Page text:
In Hamiltonian classical mechanics, we have that the Poisson bracket of position and momentum satisfies $$\{q_i, p_j\} = \delta_{ij}$$

But this implies that momentum and position 'generate' changes in each other. I.e. as we move along the flow of one, the other changes. Since this holds in classical mechanics as well as in quantum mechanics, why is there no uncertainty principle in classical mechanics? Why is it that non-commutativity under the Lie bracket operator gives rise to fundamental uncertainty in one case and not in the other?

Please answer in terms of Lie theory, if possible.


What one requires for the uncertainty principle to arise is that the relevant observables should not commute, i.e., their commutator is non-zero. The Poisson bracket of two observables is not the same as their commutator. Even if the Poisson bracket of the classical observables is non-zero, they do commute in classical mechanics--they are just real numbers. So, no uncertainty principle arises in classical mechanics. What happens is that the commutator of observables in quantum mechanics corresponds to the Poisson bracket of the corresponding classical observables (this is the famous canonical quantization scheme up to some ordering ambiguities which do not really affect the question at hand). And thus, if the Poisson bracket of the classical observables is non-zero, the commutator of the corresponding quantum observables will be non-zero. This gives rise to the uncertainty principle in quantum mechanics. So, in a nutshell, commutators of quantum observables correspond to the Poisson brackets of classical observables, but, the commutator of classical observables (which is always zero) is not the same as their Poisson bracket.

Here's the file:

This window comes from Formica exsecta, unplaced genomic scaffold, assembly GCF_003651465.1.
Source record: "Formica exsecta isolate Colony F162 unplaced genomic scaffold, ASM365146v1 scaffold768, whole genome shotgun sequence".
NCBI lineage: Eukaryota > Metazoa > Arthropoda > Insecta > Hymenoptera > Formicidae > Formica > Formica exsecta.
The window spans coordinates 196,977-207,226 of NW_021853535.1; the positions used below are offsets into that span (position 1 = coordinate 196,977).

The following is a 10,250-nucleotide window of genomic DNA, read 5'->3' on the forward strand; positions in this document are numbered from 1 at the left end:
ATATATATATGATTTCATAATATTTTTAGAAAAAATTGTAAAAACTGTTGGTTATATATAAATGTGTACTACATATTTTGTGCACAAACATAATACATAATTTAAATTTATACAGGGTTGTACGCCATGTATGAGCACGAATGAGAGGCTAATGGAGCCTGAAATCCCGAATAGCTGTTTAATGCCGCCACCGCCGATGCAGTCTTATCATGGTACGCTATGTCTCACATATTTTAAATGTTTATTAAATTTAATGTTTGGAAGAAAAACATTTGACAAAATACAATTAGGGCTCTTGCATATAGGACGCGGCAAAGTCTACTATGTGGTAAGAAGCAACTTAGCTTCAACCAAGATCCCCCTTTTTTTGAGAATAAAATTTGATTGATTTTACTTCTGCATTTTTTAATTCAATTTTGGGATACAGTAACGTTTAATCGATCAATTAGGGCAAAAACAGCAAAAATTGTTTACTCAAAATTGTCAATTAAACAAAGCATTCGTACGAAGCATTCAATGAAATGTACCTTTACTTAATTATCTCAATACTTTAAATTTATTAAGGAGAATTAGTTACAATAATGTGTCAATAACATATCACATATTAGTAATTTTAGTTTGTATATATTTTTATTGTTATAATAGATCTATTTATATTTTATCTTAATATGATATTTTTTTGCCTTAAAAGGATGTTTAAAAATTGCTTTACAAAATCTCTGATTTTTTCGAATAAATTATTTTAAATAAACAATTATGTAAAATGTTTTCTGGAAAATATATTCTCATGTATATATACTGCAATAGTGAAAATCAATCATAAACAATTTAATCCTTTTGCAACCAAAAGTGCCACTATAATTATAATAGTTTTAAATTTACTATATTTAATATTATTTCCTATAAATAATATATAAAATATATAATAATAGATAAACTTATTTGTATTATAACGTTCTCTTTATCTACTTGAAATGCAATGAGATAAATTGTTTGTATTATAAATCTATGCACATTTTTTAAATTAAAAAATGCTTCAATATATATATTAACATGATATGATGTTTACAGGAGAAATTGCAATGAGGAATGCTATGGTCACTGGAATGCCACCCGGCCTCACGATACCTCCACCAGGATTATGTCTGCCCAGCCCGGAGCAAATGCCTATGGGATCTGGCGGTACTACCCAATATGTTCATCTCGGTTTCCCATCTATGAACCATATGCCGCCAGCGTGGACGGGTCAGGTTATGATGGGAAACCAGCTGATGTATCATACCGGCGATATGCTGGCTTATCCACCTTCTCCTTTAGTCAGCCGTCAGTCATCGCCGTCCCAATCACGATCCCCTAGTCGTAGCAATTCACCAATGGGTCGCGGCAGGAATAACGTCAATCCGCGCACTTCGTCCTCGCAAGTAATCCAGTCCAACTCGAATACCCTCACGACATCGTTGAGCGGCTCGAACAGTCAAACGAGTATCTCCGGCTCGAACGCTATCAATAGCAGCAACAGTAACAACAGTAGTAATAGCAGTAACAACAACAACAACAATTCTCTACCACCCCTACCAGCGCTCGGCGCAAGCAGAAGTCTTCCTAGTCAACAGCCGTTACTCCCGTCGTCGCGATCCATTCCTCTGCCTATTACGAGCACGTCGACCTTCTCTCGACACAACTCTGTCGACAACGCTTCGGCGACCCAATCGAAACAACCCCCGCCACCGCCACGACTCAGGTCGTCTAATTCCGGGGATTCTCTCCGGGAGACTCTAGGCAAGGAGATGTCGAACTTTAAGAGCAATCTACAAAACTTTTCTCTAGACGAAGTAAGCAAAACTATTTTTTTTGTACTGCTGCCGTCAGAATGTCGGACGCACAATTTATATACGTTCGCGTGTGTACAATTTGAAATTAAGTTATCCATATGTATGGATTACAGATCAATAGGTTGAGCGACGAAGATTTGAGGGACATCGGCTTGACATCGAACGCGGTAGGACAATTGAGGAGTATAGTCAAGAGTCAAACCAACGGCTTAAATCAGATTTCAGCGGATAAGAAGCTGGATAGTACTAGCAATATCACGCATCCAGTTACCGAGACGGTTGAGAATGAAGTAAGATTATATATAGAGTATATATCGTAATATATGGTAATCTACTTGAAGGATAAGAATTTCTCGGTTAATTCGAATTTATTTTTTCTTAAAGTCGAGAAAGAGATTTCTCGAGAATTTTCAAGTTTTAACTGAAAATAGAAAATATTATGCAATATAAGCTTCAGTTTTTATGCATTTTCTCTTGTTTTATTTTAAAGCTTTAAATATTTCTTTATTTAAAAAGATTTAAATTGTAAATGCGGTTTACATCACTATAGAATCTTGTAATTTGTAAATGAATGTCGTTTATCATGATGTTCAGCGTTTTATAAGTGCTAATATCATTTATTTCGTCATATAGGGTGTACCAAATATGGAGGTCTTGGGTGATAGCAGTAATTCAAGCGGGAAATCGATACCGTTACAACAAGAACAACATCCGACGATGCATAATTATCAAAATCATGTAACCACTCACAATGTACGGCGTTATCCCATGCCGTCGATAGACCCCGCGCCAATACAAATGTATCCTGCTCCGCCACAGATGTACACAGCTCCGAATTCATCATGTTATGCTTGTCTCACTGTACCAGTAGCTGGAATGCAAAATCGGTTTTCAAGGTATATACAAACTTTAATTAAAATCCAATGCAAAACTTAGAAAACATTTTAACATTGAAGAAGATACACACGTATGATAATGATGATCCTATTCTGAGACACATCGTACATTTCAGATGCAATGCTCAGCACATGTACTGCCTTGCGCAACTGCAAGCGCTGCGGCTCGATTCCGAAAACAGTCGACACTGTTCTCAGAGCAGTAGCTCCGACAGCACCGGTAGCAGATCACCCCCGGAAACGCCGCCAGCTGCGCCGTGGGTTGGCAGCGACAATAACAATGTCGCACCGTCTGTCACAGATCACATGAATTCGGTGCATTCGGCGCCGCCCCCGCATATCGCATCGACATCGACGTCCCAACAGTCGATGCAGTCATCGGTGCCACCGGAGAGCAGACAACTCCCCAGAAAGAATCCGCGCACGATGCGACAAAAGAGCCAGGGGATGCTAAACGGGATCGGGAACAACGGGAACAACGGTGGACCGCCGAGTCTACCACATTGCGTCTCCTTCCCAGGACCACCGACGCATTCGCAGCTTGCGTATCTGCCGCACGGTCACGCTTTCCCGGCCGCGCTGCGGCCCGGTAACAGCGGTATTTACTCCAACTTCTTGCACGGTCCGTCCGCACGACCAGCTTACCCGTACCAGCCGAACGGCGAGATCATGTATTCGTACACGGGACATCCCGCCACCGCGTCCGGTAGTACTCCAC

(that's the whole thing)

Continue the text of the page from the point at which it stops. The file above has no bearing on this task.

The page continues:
| cite | improve this answer | |

Your Answer

By clicking “Post Your Answer”, you agree to our terms of service, privacy policy and cookie policy

Not the answer you're looking for? Browse other questions tagged or ask your own question.